Our friends over at the Takeout discovered last week that Walmart’s website sold Earthworm jerky. As Gizmodo’s resident bug eater, I ordered some the moment I heard. This jerky tasted horrible, to my surprise. But please, don’t let that stop you from trying to eat strange invertebrates yourself.
As scientists and futurists ponder food’s future, some have suggested that perhaps creepy-crawlies will play a role as an important source of protein for humans. Some suggest that maybe modern industrial agriculture uses too much water and energy, a problem perhaps bugs could solve one day. The key is getting people to eat them. Some cultures have long eaten bugs. It’s unclear how the United States would accept bug-eating as a whole, but some entrepreneurs think there’s an opportunity to introduce it. Earthworms are annelids, a kind of invertebrate, but I’ve just lumped them together as bugs given their creepy-crawliness.
I thought the worms tasted very bad. Jay Souza, co-owner of Rhode Island’s Newport Jerky Company who sells the worms, wasn’t keen on the taste either. “It’s a worm that lives in the dirt and eats dirt for a living. They don’t taste like strawberries and whipped cream,” he told Gizmodo. “But people wanna knock ‘em off their bucket list or buy them as gifts for people they don’t like so much.”
Before I get to the worms, let me start by saying that when prepared properly, bugs generally taste really good. Chapulín, a grasshopper common to Oaxacan cuisine, tastes like dried goji berry and pairs really well with chili and lime or even chocolate cake. Black ants have the texture of caviar and a sour citrus flavor. Bundaegi, silkworm pupae, taste like a mushroom, snap like a sausage and go perfect in stir-fry. Mopane worms have an intensely musky but pretty awesome taste.
These earthworms instead join crickets in the club of bugs that taste like a dusty basement.
Newport Jerky, a vendor of exotic dried meats, distributes the worms. In addition to the worms, it offers alligator, snake, and hammerhead shark jerkies at Walmart, and other oddities on its website. “It’s supposed to be fun,” manager Andrew Avery from Newport told me. “A lot of these things are out of the norm for a mainstream American.... It’s not something that people will have access to on a daily basis.”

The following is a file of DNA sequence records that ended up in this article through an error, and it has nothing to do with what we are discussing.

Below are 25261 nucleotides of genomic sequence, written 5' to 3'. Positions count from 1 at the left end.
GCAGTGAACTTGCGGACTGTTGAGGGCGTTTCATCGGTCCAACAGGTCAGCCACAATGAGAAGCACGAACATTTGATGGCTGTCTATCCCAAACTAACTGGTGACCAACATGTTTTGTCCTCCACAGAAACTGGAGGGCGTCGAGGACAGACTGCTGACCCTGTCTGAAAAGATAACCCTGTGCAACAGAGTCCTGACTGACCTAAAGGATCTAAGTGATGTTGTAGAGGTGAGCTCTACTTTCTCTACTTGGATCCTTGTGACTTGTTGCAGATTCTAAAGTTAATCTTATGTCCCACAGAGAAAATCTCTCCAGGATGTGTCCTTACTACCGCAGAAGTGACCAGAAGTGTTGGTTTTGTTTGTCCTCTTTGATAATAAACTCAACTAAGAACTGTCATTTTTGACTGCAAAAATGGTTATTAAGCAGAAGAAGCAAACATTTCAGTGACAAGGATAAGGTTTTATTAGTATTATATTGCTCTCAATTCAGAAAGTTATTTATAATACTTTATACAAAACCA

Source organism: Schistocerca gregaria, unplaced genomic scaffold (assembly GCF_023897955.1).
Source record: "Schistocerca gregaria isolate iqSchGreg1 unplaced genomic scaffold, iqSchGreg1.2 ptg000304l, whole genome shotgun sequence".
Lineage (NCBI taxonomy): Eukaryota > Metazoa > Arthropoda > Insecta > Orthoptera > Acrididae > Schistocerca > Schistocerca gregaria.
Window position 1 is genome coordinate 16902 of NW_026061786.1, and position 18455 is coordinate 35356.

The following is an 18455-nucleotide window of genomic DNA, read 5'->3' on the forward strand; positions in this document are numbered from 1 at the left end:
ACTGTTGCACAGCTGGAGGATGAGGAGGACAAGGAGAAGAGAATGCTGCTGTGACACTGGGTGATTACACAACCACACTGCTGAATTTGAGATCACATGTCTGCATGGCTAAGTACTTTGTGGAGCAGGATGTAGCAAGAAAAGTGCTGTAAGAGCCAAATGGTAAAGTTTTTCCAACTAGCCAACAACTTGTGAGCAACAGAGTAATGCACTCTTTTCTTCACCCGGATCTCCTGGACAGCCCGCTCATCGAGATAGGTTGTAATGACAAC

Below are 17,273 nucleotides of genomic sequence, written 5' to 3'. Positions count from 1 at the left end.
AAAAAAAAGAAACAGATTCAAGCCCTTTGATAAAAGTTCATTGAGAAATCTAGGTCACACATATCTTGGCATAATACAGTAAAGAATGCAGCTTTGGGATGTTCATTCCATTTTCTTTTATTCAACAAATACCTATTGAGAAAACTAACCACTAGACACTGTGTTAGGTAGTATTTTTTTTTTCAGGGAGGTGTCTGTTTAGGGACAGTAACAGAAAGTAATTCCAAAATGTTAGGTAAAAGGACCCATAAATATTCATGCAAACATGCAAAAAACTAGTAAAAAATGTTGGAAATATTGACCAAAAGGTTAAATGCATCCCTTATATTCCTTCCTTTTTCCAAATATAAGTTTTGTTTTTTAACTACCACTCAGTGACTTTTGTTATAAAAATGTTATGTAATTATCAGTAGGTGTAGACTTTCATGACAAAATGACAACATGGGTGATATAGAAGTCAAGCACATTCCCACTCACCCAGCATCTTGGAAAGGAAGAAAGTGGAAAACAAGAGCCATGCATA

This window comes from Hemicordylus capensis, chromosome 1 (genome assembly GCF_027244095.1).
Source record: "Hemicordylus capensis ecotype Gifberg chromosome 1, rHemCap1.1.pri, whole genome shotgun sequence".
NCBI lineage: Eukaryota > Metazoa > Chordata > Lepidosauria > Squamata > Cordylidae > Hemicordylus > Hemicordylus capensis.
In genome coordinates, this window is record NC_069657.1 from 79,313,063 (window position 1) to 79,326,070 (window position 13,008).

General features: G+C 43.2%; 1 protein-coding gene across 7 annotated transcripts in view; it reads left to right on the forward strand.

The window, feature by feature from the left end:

A Thai edible insect company called JR Unique Foods actually supplies the worms. A woman picked up the phone when I called and said they didn’t have a lot left.
Anyway, I ate them. The worms come in a resealable bag like an expensive camping snack. Inside there’s another smaller plastic bag, which contains maybe ten pieces of worm. They look about the same as the worms that end up dead and dried on the sidewalk after a rainstorm. The package says they’re of the Phretima genus, one found only in Southeast Asia.
Apparently, they’re seasoned with sugar, lime, paprika, garlic powder, onion powder, and chili. It’s sticky and chewy like candy, a little sweet, and overwhelmingly dust-flavored. That’s sort of how lots of the most common bugs taste. That is not the way I was expecting as a fan of How to Eat Fried Worms.
There are lots of people doing some pretty incredible things with bugs. Seek Food makes a cricket protein granola that I like better than regular granola. Chef Joseph Yoon runs Brooklyn Bugs and I’ve now been to several of his many-course insect tasting menu dinner parties. Everything always tastes very good.
Newport sells other jerkies like scorpion and tarantula—scorpions happen to taste pretty good on their own. They’ve started selling cricket powder, too, which chefs have begun to purchase. “I don’t really think people in this country are really going to catch onto it,” he said. “Buying [insects] in bulk and eating them on Taco Tuesday, I don’t see it happening.”
If you’re serious about giving bugs a taste, I implore you to try literally anything else, even scorpion, and you will be pleasantly surprised. I can tell you as a veteran bug eater that earthworm jerky does not taste good. It probably makes a good gag gift.